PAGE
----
When Buyers moved into the home, they discovered that Sellers had left some furniture and other personal property in the home. Additionally, the washer and dryer had been replaced with an older washer and dryer that did not work. Buyers rented a washer and dryer set. By the time of trial, Buyers had spent $3,145 to rent those appliances. Buyers also were concerned about the home warranty because they wanted to make a claim about the washer and dryer on the home warranty. When Buyers spoke with Sellers' agent about the issue, she said she needed a check for $509 right then to activate the home warranty. Buyers paid that amount to the escrow company so that they could get the home warranty implemented.
Meanwhile, the check Buyers had used to pay the insurance premium had been dishonored because of a bank error. A cancellation notice was sent to Sellers on October 23, 2009. Sellers did not forward that information to Buyers, and Buyers never received that notice.
By December 15th, Buyers had not received any documentation about the tax bill. On December 28th, Terry came to Buyers' home and demanded the tax money. Buyers refused because they thought those taxes had been paid at closing. Terry became angry, and eventually Buyers asked him to leave.
On December 31, 2009, the attorney at the escrow company sent Buyers a default letter. The body of that letter stated:
Pursuant to a request from [Sellers], this letter is to serve as notification that you are in default in the terms under the above mentioned Contract for Deed. The grounds for default are failure to keep insurance on property and failure to pay the 2009 taxes to [Sellers] by December 15th deadline listed in the Contract for Deed.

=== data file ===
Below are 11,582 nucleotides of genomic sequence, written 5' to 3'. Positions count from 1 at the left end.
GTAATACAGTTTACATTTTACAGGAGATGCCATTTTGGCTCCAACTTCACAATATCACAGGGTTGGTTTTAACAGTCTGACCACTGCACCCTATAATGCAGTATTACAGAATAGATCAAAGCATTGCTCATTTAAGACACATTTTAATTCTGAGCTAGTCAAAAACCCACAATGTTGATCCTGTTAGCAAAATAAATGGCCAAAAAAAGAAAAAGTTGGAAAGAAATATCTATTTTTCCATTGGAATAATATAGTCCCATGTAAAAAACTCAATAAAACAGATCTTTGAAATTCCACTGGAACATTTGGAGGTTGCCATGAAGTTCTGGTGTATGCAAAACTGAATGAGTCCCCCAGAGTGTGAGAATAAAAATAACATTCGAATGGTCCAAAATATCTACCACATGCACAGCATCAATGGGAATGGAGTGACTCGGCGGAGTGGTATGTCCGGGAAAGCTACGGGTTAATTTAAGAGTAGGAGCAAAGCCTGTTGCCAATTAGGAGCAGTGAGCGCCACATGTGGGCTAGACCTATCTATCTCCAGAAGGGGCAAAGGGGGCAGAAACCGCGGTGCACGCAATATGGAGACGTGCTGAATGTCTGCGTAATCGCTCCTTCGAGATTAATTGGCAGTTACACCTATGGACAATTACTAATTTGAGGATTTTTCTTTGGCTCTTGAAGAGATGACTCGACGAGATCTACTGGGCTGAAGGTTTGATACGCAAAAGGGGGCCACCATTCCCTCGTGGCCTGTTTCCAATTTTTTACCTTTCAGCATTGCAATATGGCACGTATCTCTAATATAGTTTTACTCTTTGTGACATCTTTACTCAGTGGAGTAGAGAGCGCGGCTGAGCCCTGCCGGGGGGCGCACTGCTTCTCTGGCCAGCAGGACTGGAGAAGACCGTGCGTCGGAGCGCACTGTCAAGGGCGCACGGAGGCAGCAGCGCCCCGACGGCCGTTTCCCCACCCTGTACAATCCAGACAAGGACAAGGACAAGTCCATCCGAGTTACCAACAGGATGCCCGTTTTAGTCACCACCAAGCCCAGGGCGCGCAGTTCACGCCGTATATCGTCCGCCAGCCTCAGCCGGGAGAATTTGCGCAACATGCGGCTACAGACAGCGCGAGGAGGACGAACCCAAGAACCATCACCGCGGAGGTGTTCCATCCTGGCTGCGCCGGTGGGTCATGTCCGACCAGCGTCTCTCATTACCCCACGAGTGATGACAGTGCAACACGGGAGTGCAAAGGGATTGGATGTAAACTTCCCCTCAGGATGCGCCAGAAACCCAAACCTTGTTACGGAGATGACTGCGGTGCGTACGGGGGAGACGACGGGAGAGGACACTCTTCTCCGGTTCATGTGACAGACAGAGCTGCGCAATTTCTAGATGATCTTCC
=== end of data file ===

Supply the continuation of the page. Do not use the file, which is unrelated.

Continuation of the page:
If you refute the grounds of the default you must contact our office within twenty (20) days from receipt of this notice. If I do not hear from you within the allotted time, I will be authorized to deliver the Quit Claim Deed held in escrow to [Sellers]. Delivery of this Quit Claim Deed releases any claim you have in the property held under the Contract for Deed.
The letter was sent certified mail, and Buyers received it on January 5, 2010. On January 14, 2010, Kayla responded to the notice in a seven-page letter with attachments. Kayla sent copies of that letter to the escrow company, Buyers' real estate agent and Terry. In the letter, Kayla explained that her mother had wired $51,000 to the escrow company prior to closing. Kayla also explained why they believed the 2009 taxes had been paid at closing. She included a check for the amount of the 2009 taxes with the copy of the letter that she sent to Terry. The letter also explained that Buyers had not received the documentation regarding the tax bill to which they were contractually entitled. Kayla further noted that, even after speaking with Terry on December 28th, she had to clarify the amount of tax due with the assessor's office. This letter also discussed the issue with the cattle, the lack of a termite clearance letter, the lack of a home warranty, and Buyers' efforts to remedy the insurance issue.